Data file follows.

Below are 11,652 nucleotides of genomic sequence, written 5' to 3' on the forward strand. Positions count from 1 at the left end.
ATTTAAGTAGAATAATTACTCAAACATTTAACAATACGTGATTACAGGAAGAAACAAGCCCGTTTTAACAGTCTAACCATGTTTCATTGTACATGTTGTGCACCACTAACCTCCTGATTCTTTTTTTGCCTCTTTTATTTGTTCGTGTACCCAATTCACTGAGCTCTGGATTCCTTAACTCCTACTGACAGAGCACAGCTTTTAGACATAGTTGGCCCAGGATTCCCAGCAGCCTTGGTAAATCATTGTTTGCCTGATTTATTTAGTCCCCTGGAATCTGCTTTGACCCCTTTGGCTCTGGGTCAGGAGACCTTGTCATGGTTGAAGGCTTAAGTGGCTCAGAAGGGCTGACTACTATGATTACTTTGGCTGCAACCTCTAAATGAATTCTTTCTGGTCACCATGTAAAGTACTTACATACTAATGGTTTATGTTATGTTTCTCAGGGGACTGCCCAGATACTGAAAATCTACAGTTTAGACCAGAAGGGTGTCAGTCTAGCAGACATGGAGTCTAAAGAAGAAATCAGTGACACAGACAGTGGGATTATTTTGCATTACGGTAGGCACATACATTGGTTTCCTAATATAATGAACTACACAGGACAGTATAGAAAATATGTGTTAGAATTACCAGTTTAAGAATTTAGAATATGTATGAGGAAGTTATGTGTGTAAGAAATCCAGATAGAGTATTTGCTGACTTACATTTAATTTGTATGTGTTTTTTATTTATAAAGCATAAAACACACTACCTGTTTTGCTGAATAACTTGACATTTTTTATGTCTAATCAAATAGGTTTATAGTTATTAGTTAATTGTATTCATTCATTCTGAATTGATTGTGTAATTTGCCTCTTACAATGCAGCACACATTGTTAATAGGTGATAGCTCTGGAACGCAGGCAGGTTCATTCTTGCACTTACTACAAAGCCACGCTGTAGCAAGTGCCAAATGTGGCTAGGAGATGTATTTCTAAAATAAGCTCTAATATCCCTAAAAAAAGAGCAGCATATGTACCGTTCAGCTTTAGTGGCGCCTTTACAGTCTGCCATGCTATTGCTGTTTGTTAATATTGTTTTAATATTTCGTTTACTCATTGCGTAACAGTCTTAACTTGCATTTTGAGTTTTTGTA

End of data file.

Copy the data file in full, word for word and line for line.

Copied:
Below are 11,652 nucleotides of genomic sequence, written 5' to 3' on the forward strand. Positions count from 1 at the left end.
ATTTAAGTAGAATAATTACTCAAACATTTAACAATACGTGATTACAGGAAGAAACAAGCCCGTTTTAACAGTCTAACCATGTTTCATTGTACATGTTGTGCACCACTAACCTCCTGATTCTTTTTTTGCCTCTTTTATTTGTTCGTGTACCCAATTCACTGAGCTCTGGATTCCTTAACTCCTACTGACAGAGCACAGCTTTTAGACATAGTTGGCCCAGGATTCCCAGCAGCCTTGGTAAATCATTGTTTGCCTGATTTATTTAGTCCCCTGGAATCTGCTTTGACCCCTTTGGCTCTGGGTCAGGAGACCTTGTCATGGTTGAAGGCTTAAGTGGCTCAGAAGGGCTGACTACTATGATTACTTTGGCTGCAACCTCTAAATGAATTCTTTCTGGTCACCATGTAAAGTACTTACATACTAATGGTTTATGTTATGTTTCTCAGGGGACTGCCCAGATACTGAAAATCTACAGTTTAGACCAGAAGGGTGTCAGTCTAGCAGACATGGAGTCTAAAGAAGAAATCAGTGACACAGACAGTGGGATTATTTTGCATTACGGTAGGCACATACATTGGTTTCCTAATATAATGAACTACACAGGACAGTATAGAAAATATGTGTTAGAATTACCAGTTTAAGAATTTAGAATATGTATGAGGAAGTTATGTGTGTAAGAAATCCAGATAGAGTATTTGCTGACTTACATTTAATTTGTATGTGTTTTTTATTTATAAAGCATAAAACACACTACCTGTTTTGCTGAATAACTTGACATTTTTTATGTCTAATCAAATAGGTTTATAGTTATTAGTTAATTGTATTCATTCATTCTGAATTGATTGTGTAATTTGCCTCTTACAATGCAGCACACATTGTTAATAGGTGATAGCTCTGGAACGCAGGCAGGTTCATTCTTGCACTTACTACAAAGCCACGCTGTAGCAAGTGCCAAATGTGGCTAGGAGATGTATTTCTAAAATAAGCTCTAATATCCCTAAAAAAAGAGCAGCATATGTACCGTTCAGCTTTAGTGGCGCCTTTACAGTCTGCCATGCTATTGCTGTTTGTTAATATTGTTTTAATATTTCGTTTACTCATTGCGTAACAGTCTTAACTTGCATTTTGAGTTTTTGTA